Why the WHO finally declared monkeypox a global public health emergency
On Saturday, July 23, World Health Organization Director General Tedros Adhanom Ghebreyesus declared the spread of monkeypox to be a public health emergency of international concern (PHEIC), the organization’s loudest alarm bell signifying an emerging outbreak.
Since early May, more than 15,000 cases of monkeypox have been identified across more than 60 countries. Disease caused by the monkeypox virus typically involves a few days of fever and lymph node swelling followed by a rash, which can leave scars. Most cases in the current outbreak have resolved without hospitalization or the need for medication. As of July 7, there have been three deaths, all of them in Africa.
When the WHO first convened a committee in late June to determine whether monkeypox was a PHEIC. As cases have continued to rise worldwide, the committee reconvened on July 21 — and this time, the outcome was different.
“We have an outbreak that has spread around the world rapidly through new modes of transmission, about which we understand too little and which meets the criteria in international health regulations,” Tedros said when announcing the emergency.
Tedros made the declaration despite the the WHO’s emergency committee for monkeypox, which did not come to an unanimous consensus on whether to declare an emergency. “There are uncertainties on all sides,” said Michael Ryan, executive director of the WHO’s health emergencies program, explaining Tedros’s reasoning in deciding to declare a PHEIC. “He sees a window of opportunity to to bring this disease under control,” said Ryan. The committee offers a recommendation, but ultimately it was Tedros’s decision.
The last time the WHO declared an international emergency was in early 2020, for Covid-19. While the disease caused by the currently spreading monkeypox virus is much less severe than Covid-19 and spreads far less easily, there are good reasons for the WHO to declare an emergency.
For starters, said Ana B. Amaya, an expert in global health governance at Pace University in New York, this monkeypox outbreak is just very different from past outbreaks of the disease. The vast majority of the latest cases have been identified among gay and bisexual men, and sexual contact with multiple sexual partners has emerged as an important risk factor. Scientists are now trying to determine if the virus spreads through sexual fluids like semen and vaginal fluid in addition to the ways it’s already known to spread: via skin-to-skin contact and, to a lesser degree, by respiratory transmission.
Prior to the current outbreak, monkeypox often spread throughout households via close contact and, possibly, shared items like utensils and linens. In the past few weeks, isolatedreports of infections in children, who are thought to be at higher risk for severe outcomes of monkeypox infection, reinforce the worry that without containment, outbreaks often spread beyond the populations where they start.
How bad could the monkeypox outbreak get?
The prospect that the virus might be spreading in ways not seen before raises the concern that it will surprise us in other ways — for example, by causing severe disease if it reaches certain populations it has not yet reached, like large groups of immunocompromised people, said Amaya. “All of that is really alarming. And that’s why it’s very important for us to have a coordinated response that starts from the WHO level,” she said in a late-June interview, before the WHO’s first meeting to discuss issuing an emergency declaration.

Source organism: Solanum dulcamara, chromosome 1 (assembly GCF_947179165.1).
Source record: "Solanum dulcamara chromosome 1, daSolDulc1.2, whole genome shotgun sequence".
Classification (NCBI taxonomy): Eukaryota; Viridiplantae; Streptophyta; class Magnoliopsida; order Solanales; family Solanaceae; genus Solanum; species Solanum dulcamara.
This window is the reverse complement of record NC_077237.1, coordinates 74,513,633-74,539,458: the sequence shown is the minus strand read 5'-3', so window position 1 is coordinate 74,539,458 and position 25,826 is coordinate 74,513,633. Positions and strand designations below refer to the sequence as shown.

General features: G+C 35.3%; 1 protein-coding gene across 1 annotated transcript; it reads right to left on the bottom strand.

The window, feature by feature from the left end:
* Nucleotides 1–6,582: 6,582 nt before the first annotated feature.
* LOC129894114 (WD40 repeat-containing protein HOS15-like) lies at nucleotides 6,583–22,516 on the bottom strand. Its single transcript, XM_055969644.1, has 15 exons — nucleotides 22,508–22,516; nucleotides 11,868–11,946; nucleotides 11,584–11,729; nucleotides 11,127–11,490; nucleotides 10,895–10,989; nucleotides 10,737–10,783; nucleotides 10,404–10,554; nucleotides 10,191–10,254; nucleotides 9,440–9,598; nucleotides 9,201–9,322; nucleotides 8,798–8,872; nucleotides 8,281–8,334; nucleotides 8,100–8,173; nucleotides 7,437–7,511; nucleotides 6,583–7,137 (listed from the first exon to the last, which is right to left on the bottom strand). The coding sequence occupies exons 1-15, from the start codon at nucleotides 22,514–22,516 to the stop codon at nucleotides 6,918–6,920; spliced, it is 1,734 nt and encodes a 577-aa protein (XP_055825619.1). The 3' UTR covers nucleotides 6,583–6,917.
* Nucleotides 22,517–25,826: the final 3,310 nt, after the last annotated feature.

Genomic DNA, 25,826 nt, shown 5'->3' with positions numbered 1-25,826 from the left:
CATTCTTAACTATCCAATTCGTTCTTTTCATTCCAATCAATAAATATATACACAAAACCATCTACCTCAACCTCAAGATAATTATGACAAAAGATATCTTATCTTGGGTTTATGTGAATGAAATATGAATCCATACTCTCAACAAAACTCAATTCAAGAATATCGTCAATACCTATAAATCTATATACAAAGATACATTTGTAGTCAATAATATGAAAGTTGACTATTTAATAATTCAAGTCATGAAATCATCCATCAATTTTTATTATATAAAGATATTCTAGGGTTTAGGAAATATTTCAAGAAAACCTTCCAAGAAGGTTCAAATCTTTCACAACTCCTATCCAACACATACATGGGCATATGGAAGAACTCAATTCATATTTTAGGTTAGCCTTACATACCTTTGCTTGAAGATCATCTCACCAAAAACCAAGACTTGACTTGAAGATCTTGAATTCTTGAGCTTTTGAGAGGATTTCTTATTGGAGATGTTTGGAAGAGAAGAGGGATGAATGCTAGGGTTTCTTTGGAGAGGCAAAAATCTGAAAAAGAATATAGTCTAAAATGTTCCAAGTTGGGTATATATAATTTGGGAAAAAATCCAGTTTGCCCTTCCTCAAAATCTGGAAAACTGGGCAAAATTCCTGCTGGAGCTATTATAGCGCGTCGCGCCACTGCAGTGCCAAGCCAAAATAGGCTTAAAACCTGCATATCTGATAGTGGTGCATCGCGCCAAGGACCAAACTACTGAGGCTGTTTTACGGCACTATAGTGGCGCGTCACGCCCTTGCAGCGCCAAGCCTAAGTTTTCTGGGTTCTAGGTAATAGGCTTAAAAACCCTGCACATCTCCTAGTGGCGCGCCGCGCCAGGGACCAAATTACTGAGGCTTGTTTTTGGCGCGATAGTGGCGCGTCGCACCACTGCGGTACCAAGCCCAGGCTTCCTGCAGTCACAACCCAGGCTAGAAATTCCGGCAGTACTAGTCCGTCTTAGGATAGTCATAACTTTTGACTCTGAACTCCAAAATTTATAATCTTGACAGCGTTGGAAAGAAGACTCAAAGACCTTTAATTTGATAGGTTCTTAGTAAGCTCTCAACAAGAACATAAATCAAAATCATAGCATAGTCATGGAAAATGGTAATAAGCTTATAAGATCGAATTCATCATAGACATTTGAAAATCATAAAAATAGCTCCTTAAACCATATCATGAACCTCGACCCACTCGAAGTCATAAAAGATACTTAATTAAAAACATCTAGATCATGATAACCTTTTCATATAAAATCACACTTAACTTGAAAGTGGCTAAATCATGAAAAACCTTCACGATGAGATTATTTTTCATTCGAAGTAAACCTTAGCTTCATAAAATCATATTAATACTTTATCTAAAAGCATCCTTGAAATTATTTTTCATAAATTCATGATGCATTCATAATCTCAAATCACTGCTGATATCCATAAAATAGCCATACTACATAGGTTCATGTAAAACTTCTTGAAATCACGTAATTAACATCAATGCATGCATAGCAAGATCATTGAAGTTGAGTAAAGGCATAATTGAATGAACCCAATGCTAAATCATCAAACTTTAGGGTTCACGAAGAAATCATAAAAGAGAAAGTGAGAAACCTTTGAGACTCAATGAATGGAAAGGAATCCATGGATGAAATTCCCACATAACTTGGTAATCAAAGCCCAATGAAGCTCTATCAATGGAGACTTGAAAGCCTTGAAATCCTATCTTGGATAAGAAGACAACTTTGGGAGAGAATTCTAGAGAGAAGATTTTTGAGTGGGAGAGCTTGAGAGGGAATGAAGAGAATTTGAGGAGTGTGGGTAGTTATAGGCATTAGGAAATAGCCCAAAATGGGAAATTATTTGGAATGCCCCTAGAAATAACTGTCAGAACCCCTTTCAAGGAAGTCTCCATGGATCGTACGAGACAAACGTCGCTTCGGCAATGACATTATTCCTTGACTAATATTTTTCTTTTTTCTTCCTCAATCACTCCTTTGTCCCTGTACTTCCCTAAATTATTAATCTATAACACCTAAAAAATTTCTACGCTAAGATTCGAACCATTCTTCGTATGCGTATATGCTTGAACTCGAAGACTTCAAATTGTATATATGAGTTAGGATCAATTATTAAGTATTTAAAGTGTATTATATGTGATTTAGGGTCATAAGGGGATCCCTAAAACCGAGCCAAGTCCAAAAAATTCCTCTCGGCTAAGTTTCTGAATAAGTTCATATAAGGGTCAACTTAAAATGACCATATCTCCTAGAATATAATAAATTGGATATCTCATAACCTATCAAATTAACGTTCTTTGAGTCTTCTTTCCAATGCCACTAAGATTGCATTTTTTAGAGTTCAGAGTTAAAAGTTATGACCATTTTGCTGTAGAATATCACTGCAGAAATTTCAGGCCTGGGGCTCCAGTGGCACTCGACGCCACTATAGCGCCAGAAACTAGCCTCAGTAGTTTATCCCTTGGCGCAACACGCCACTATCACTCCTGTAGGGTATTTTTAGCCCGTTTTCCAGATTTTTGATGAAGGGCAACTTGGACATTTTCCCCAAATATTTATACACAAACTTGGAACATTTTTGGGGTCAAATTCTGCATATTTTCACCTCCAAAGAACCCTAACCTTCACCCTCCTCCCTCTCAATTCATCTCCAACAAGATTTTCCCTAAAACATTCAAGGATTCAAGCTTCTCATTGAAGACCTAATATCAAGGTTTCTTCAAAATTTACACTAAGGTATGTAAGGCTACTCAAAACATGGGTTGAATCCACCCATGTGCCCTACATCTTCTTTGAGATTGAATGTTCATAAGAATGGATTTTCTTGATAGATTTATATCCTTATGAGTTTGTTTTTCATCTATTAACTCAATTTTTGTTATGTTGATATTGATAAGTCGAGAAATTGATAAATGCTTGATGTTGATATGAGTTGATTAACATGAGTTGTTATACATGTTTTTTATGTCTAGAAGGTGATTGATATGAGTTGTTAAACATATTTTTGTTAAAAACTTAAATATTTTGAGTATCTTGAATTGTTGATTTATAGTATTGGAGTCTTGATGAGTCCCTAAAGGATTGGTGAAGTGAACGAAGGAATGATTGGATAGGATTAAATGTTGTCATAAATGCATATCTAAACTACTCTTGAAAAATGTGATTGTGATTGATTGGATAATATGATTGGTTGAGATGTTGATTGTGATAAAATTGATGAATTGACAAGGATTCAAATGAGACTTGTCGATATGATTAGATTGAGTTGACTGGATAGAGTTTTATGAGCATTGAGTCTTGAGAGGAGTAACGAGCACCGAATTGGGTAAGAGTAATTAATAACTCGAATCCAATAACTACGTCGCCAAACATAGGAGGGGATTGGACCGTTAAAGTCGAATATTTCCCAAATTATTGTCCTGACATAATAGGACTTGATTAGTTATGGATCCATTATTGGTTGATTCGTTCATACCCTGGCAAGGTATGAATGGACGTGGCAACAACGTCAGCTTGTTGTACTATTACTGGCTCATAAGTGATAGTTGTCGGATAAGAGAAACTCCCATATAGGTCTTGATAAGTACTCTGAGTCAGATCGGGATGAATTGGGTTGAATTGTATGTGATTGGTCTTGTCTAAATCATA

But beyond that, this kind of declaration encourages countries to coordinate to stop the virus’s spread in a few different ways. Here’s how that works.
A public health emergency is not the same thing as a pandemic
To be resoundingly clear: The WHO did not declare monkeypox to be a new pandemic. There’s a difference between a pandemic and a PHEIC.
A pandemic is squishily defined as “an epidemic occurring over a very wide area, crossing international boundaries, and usually affecting a large number of people,” according to A Dictionary of Epidemiology. Public health experts use the phrase “pandemic” to emphasize the global reach of an outbreak. They seem to agree that calling something a pandemic means it demands a coordinated international response — and potentially, that it’s too big to contain.
On the other hand, a PHEIC is a more carefully defined term. It describes a situation that has not necessarily grown out of control, but has the potential to do so.
According to the WHO’s International Health Regulations, an outbreak qualifies as a PHEIC if 1) it’s unusual or unexpected, 2) has potential for international spread, and 3) requires an immediate international response.
The WHO has only declared six PHEICs to date, including Ebola, Zika, and Covid-19.
The monkeypox outbreak easily meets the first two criteria for an emergency: the virus’s spread outside West and Central Africa and among sexual networks are both unusual patterns, and the virus has already spread internationally, with cases now present in about 60 countries. And given that spread, containing monkeypox will clearly require an international response.
Why did the WHO wait to declare an emergency?
Some experts think this outbreak easily met the PHEIC criteria when the WHO first addressed the question about a month ago. Why didn’t it declare an emergency then?